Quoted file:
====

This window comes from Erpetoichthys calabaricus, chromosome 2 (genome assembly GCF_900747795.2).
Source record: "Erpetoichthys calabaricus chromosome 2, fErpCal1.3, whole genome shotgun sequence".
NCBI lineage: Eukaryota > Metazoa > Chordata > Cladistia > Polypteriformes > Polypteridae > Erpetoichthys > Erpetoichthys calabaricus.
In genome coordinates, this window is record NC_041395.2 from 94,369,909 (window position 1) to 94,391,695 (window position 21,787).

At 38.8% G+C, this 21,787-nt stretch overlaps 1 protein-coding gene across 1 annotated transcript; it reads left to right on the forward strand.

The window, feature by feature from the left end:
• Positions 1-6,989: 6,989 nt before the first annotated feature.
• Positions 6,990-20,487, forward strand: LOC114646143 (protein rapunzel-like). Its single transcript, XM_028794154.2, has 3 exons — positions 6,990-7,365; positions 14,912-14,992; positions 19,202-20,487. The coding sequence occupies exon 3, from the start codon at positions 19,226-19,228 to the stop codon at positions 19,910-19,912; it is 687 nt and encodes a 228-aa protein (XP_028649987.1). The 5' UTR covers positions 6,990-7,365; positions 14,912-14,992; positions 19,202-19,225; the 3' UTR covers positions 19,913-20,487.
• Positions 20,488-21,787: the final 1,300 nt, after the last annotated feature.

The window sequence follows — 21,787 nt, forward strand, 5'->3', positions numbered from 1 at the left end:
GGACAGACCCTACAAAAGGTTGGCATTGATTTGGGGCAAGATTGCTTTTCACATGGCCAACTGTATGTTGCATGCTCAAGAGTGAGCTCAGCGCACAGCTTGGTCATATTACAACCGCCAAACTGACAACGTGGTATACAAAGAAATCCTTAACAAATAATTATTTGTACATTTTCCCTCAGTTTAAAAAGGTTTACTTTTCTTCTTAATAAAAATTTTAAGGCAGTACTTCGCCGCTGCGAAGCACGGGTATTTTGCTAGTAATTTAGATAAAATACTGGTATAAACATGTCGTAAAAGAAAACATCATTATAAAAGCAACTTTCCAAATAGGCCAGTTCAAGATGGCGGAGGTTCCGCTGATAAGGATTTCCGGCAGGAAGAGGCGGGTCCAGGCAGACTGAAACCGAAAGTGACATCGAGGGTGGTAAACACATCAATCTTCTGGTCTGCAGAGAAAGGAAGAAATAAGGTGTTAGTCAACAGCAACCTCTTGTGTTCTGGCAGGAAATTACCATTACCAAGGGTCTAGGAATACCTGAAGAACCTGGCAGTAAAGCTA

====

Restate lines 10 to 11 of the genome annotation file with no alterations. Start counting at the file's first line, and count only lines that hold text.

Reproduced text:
The window sequence follows — 21,787 nt, forward strand, 5'->3', positions numbered from 1 at the left end:
GGACAGACCCTACAAAAGGTTGGCATTGATTTGGGGCAAGATTGCTTTTCACATGGCCAACTGTATGTTGCATGCTCAAGAGTGAGCTCAGCGCACAGCTTGGTCATATTACAACCGCCAAACTGACAACGTGGTATACAAAGAAATCCTTAACAAATAATTATTTGTACATTTTCCCTCAGTTTAAAAAGGTTTACTTTTCTTCTTAATAAAAATTTTAAGGCAGTACTTCGCCGCTGCGAAGCACGGGTATTTTGCTAGTAATTTAGATAAAATACTGGTATAAACATGTCGTAAAAGAAAACATCATTATAAAAGCAACTTTCCAAATAGGCCAGTTCAAGATGGCGGAGGTTCCGCTGATAAGGATTTCCGGCAGGAAGAGGCGGGTCCAGGCAGACTGAAACCGAAAGTGACATCGAGGGTGGTAAACACATCAATCTTCTGGTCTGCAGAGAAAGGAAGAAATAAGGTGTTAGTCAACAGCAACCTCTTGTGTTCTGGCAGGAAATTACCATTACCAAGGGTCTAGGAATACCTGAAGAACCTGGCAGTAAAGCTA